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David Krut Projects in Parkwood, Johannesburg presents ‘My World’, a solo exhibition by Senzo Shabangu which officially opened on Saturday the 3rd of October 2015. This solo exhibition is the fourth under Shabangu’s belt, and his second within this main gallery space. The exhibition spans an assortment of mediums – from ink to charcoal drawings, and from linocuts to lithograph prints in limited edition. Khehla Chepape Makgato, an independent artist and arts writer, contributes his voice to the exhibition.

In order to punctuate the aura of the opening day, it is unavoidable and fitting to quote from guest speaker, Eric Miyeni – South African-born writer, actor, radio and television personality – as part of his address, read And I Still Rise from the book of renowned poet, Maya Angelou.
“You may write me down in history
With your bitter, twisted lies,
You may trod me in the very dirt
But still, like dust, I’ll rise…”
Miyeni’s opening remarks couldn’t have been more apt; especially about a young man born in Mpumalanga, whose dream was to become a pilot but who instead ended up being chosen to be an artist by a turn of fate. These words, resonant of Angelou’s poetry, are powerful in that they trace the struggles, the rises and the falls of Shabangu’s professional art career – which spans almost half a decade. Having graduated from Artist Proof Studio in 2008 with a fine art qualification in printmaking, Shabangu became the inaugural recipient of the David Koloane Award in 2010. The award is intended to promote the Bag Factory’s philosophy of learning through creative exchange, and includes a residency within the Bag Factory studios.The David Koloane Art Residency resulted in a group exhibition alongside international visiting artists. Suffice to say it was through this residency, and the exhibitions’ ironic title, ‘Losing Virginity’ that Shabangu was afforded a pinnacle to his art career.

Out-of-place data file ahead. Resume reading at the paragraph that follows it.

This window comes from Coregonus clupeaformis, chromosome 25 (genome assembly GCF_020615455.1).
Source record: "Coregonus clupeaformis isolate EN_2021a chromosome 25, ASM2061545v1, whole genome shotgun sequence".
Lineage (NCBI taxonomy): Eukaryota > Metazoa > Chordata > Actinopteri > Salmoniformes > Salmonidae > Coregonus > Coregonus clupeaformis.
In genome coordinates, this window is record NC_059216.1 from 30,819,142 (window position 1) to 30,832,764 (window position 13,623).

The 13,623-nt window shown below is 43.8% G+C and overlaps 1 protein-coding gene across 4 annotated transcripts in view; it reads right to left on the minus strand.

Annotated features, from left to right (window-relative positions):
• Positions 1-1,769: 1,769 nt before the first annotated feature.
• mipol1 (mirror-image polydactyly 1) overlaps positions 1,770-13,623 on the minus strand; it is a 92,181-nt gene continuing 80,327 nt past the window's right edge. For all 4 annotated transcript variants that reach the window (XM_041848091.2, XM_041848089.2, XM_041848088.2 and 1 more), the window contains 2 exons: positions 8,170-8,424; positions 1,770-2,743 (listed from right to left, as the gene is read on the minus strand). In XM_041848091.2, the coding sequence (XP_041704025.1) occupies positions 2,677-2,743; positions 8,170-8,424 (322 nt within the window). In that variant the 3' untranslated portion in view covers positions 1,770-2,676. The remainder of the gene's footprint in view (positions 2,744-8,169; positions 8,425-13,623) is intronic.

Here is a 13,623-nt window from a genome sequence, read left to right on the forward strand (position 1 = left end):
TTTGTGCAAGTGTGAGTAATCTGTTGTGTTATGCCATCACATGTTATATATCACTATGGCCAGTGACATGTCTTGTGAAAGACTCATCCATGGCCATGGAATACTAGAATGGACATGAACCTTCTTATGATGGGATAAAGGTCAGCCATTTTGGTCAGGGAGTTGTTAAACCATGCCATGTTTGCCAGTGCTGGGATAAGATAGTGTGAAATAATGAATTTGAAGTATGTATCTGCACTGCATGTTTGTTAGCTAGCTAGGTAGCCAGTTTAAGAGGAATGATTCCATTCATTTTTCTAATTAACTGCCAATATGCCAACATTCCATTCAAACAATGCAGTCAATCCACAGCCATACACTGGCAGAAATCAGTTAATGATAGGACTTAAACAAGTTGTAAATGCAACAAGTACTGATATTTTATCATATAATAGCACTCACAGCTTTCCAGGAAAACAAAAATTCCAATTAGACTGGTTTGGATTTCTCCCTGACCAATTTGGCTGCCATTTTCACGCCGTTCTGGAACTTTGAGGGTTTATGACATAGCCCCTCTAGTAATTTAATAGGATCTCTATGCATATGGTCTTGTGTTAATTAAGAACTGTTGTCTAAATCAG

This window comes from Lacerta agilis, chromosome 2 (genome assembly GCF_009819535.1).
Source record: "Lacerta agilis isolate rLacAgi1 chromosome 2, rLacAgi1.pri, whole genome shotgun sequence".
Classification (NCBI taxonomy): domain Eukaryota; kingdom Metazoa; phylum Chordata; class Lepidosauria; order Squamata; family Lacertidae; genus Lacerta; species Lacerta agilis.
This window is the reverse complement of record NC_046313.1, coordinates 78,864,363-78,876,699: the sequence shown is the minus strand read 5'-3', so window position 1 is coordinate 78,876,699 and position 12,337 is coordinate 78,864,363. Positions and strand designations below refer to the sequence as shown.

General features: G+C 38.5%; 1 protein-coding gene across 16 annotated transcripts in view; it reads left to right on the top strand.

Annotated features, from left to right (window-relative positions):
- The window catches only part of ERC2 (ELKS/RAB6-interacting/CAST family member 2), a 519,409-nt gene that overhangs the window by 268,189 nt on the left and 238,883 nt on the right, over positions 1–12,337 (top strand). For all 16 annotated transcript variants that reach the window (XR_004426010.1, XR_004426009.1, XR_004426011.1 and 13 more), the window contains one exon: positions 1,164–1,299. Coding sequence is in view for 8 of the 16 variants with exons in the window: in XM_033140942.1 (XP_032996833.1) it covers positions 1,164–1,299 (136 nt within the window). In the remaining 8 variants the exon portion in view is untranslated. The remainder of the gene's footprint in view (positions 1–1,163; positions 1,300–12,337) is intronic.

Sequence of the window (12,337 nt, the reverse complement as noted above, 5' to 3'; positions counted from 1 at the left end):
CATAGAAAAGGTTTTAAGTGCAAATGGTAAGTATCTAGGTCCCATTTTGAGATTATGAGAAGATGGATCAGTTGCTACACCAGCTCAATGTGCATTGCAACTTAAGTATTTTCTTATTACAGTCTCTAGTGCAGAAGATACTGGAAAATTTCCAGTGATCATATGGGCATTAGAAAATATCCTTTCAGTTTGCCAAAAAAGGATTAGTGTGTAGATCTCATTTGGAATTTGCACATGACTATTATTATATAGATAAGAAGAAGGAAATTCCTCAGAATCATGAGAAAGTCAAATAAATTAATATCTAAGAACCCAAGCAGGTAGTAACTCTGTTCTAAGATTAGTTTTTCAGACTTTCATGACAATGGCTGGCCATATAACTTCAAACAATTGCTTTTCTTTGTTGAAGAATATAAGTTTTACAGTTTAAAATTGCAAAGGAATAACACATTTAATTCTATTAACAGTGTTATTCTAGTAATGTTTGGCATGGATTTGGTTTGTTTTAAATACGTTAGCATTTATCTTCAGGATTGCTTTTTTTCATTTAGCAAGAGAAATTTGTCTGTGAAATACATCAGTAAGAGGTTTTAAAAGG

AA SenzoShabangu Review detailSenzo Shabangu, Stand for Yourself, 2014. Linocut (detail).
Observing Shabangu’s work, one realises that it has been and continues to be among other things, an approach to the problem of living. From his first solo exhibition- entitled ‘Naked Pressure’ – to the latest, ‘My World’ Shabangu has engaged himself using his art into confronting day-to-day struggles faced by young people. His work engages, in particular, those from remote areas who as a result of economic immaturity within their regions of birth, have migrated into the cities of greater magnitude such as Johannesburg in search of a better living. As viewed by New York-based arts writer Calvin Tomkins, “The pressure to succeed in the marketplace, to establish a unique artistic ‘brand’ or style, may clash with the need to accept failure in pursuit of a deeper vision. It takes a strong character to reconcile or ignore these tendencies, and this brings us to the question of self-invention.” (Tomkins, 2008, p. xiii). There is no doubt this young artist has been constantly embroiled in the journey to invent himself – this of course also with the much-needed support and gratification from the David Krut Print workshop and the gallery team.
His first solo exhibition dealt significantly with what one can term the ‘unusual behaviours’ of the city in relation to the rural peripheries – a conflict derived from the reality of coming into the city from the rural village of Driefontein, Mpumalanga. ‘Naked Pressure’ repeatedly employed the motif of the Joburg cityscape pictured upside-down – born from his subjection to pressure and frustrations with daily life in the city. Madala Thepa, local arts writer, describes Shabangu’s view of the city as a “morally reprehensible space that exerts pressure and forces people to focus on ephemeral needs.”. Navigating the infamous Polly Street, known in Johannesburg for its prostitution market, Shabangu has borne witness to the dreams of enthusiastic youth, who, as Thepa describes, have migrated seemingly “pre-conditioned to accept the city as it is with its socio-political credentials.” Despite this, Shabangu’s work alludes instead to a rejection of the city’s preconditions; focussing on the propulsion of the youth to make their dreams a reality despite the relentless pressure imposed on them.
AA SenzoShabangu Myworld reviewAbove left: Senzo Shabangu, Load Shading II, 2015. Mixed Media, 118.7cm x 76.8cm. Above right: Senzo Shabangu, Lord Remind Me Who I Am, 2014. Linocut, 148 x 91 cm. Edition: 15.